A drunken driving conviction could mean losing the right to buy and own firearms in Pennsylvania, the U.S. Court of Appeals has decided.
The precedent-setting opinion handed down Friday hinges on the federal government’s definition of a “serious crime” — the level a crime must reach to trigger an individual being barred from buying firearms.
Under federal law, a serious crime is one that can carry a state-prison sentence of two or more years.
In the case of Raymond Holloway Jr. of Montgomery County, that came in the form of a DUI.
Holloway tried in 2016 to buy a firearm and was told a 2005 DUI conviction meant he was barred from doing so, according to the court opinion penned by Judge Patty Shwartz. Holloway filed a lawsuit the following year, suing the U.S. attorney general, the FBI and other officials, claiming a violation of his Second Amendment rights.
Shwartz noted a prior Supreme Court ruling that described drunken drivers — specifically with a blood-alcohol content much higher than the legal limit and those who chronically drive under the influence — as “the most dangerous offenders.”
“Thus,” she wrote, “all branches of the federal government agree that DUIs are dangerous, and those who present a danger may be disarmed.”
The decision is an overreach by the government, said Kim Stolfer, president of Firearm Owners Against Crime, a political action committee that describes itself as a nonpartisan group for gun owners and supporters of the Second Amendment.
“Let’s transpose this from the Second Amendment to the First Amendment and see what happens,” he said.
He said no one should lose their constitutional rights over a misdemeanor offense.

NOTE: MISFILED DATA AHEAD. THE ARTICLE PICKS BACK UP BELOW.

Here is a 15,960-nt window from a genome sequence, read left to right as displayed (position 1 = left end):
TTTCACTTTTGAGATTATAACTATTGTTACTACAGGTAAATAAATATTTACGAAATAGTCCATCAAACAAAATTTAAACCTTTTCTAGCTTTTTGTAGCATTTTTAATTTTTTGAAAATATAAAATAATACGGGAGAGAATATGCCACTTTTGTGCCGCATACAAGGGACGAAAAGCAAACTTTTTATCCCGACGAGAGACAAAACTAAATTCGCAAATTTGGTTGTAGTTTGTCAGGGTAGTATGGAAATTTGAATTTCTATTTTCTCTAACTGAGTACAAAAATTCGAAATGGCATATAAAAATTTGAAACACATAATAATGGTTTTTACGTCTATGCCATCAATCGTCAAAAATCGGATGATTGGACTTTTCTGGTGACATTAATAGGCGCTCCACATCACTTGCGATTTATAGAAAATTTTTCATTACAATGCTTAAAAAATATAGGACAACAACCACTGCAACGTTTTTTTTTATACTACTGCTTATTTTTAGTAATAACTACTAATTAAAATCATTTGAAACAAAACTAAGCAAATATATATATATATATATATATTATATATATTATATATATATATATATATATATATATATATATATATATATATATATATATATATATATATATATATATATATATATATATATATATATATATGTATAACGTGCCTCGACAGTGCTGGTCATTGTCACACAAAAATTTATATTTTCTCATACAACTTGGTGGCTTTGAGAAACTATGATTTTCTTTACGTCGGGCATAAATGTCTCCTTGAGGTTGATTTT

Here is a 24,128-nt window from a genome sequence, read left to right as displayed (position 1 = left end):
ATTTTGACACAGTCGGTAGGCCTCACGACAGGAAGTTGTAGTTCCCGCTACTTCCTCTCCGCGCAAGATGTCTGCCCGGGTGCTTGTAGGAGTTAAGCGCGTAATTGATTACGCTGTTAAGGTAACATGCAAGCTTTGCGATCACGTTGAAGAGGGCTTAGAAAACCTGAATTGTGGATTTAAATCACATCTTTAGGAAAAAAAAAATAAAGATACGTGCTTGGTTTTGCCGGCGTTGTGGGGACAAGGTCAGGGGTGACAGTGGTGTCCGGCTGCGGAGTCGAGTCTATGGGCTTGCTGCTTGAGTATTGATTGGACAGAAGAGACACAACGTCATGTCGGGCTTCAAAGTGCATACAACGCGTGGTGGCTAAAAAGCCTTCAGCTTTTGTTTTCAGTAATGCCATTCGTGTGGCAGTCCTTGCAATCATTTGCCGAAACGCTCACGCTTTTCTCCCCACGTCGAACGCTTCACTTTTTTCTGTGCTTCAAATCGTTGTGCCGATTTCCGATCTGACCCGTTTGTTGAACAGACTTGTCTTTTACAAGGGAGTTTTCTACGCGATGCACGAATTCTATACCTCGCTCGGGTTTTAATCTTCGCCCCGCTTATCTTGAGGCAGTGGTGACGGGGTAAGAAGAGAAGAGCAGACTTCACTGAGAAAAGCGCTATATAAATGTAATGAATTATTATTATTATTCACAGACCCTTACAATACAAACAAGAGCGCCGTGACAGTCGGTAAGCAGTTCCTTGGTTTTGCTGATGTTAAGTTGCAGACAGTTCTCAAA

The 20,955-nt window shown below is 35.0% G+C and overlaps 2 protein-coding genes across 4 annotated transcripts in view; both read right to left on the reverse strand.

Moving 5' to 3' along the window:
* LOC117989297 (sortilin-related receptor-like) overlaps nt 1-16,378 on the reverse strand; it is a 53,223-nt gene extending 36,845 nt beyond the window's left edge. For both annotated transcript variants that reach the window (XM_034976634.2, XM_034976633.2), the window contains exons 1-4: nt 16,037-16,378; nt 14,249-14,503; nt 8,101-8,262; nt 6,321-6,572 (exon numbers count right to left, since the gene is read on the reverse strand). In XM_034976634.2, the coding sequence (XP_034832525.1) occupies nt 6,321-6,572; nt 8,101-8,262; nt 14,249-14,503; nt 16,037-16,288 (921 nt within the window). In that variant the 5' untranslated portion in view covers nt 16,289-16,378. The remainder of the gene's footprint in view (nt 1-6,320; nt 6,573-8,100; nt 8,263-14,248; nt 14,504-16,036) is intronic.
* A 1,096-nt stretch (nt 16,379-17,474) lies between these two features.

“(The government) is taking away rights from citizens so cavalierly, but they don’t hold the really violent among us accountable,” Stolfer said.
Holloway was first charged with driving under the influence in 2002, at which point he was charged with DUI while at the highest blood-alcohol content, meaning he was at least twice the legal limit of .08. That charge was wiped from his record after he completed an accelerated rehabilitation program.
The 2005 charge — to which Holloway pleaded guilty, court records show — was in connection with another blood-alcohol content reading of at least twice the legal limit. The second time a person is convicted of DUI at the highest rate, it is a first-degree misdemeanor that carries up to five years in prison.
Holloway was sentenced to 90 days — the mandatory minimum — after he pleaded guilty to the 2005 charge.
“The legislature’s mandate that repeat DUI offenders receive at least three months in jail reflects its judgment that such offenses are serious,” Shwartz wrote in the split opinion.
The 2-1 decision overturned a lower court ruling that would have reinstated Holloway’s right to buy and own firearms. The U.S. District Court in central Pennsylvania initially sided with Holloway, agreeing that the DUI was “a non-serious crime” and that disarming Holloway would not “promote the public safety, particularly given his decade of crime-free behavior.”
Judge D. Michael Fisher, in his dissenting opinion for the 3rd U.S. Circuit Court of Appeals, wrote that “serious” in the context of disarming citizens after convictions is not the same as “serious” in the ordinary context.
“Drunken driving is dangerous,” Fisher wrote, “and calling it not ‘serious’ when it comes to the Second Amendment in no way detracts from its ‘seriousness’ in the ordinary understanding of that word.”
Stolfer said Fisher’s dissent is spot on.
“You have the government trying to criminalize everything,” he said, “but at the same time we’re not enforcing anything except on the people who really bear the brunt of the callousness of the court.”